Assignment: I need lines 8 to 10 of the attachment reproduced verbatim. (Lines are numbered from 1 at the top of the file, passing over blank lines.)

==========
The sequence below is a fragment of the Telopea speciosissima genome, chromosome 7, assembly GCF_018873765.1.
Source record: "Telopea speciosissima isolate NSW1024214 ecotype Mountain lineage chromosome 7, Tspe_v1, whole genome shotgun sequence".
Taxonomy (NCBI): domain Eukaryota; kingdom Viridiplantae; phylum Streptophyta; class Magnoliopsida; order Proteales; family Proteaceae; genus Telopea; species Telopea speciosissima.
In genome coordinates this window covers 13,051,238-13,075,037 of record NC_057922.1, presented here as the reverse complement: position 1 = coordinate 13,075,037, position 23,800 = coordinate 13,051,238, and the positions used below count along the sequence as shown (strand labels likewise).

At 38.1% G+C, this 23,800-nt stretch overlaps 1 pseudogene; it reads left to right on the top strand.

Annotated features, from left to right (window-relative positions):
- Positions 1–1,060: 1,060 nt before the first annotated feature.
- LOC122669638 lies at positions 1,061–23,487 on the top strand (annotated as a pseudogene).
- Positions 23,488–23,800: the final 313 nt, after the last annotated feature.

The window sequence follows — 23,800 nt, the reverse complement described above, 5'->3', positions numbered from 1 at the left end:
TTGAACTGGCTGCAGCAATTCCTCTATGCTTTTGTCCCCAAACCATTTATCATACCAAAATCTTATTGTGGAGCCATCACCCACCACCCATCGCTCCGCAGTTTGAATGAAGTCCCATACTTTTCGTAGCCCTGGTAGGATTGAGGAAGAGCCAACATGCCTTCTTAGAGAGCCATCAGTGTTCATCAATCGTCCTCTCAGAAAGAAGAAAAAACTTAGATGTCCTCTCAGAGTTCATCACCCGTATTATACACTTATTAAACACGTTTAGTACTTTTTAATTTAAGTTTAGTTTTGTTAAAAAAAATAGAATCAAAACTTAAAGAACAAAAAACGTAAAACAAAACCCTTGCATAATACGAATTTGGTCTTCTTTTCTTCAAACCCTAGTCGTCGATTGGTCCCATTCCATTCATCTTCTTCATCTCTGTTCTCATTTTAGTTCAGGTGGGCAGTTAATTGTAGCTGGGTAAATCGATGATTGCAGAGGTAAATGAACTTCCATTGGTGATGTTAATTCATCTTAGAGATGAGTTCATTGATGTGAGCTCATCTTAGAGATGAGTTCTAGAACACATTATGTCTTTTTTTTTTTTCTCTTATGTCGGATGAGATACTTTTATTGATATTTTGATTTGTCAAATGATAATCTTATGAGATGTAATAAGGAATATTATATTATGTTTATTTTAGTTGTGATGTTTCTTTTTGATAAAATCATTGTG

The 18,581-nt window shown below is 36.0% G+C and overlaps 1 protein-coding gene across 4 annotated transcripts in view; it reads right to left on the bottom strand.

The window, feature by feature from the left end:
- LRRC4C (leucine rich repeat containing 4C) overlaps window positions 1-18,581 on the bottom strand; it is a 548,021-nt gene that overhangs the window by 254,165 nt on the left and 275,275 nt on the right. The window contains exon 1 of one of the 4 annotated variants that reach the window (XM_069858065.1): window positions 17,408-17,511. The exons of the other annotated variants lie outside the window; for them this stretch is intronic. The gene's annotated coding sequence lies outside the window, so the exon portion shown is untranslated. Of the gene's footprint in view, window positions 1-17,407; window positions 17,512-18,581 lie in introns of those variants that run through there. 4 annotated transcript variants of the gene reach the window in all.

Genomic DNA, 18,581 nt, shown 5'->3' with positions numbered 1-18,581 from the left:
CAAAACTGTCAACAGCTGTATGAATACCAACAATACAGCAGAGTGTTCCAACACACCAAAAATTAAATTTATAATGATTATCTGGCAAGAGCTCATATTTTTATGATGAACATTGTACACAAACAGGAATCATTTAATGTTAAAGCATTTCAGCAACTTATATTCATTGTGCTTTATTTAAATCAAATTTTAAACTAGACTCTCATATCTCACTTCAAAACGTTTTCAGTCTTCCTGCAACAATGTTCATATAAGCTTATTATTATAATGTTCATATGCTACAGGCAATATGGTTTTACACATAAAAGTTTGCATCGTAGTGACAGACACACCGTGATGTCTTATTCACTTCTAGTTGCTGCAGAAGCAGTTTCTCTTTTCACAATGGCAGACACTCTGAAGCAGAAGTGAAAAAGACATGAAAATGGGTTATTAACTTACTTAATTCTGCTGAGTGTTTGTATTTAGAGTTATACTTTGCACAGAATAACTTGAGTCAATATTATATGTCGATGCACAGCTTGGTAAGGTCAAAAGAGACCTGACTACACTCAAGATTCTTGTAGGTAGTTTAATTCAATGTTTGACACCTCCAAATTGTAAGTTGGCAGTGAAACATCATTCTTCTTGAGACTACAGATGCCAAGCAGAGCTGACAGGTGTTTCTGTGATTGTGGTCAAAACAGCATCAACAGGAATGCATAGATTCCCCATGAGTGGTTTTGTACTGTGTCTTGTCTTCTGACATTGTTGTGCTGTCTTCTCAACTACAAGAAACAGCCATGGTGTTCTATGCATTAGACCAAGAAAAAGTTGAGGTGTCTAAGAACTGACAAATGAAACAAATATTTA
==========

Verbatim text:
- LOC122669638 lies at positions 1,061–23,487 on the top strand (annotated as a pseudogene).
- Positions 23,488–23,800: the final 313 nt, after the last annotated feature.

The window sequence follows — 23,800 nt, the reverse complement described above, 5'->3', positions numbered from 1 at the left end: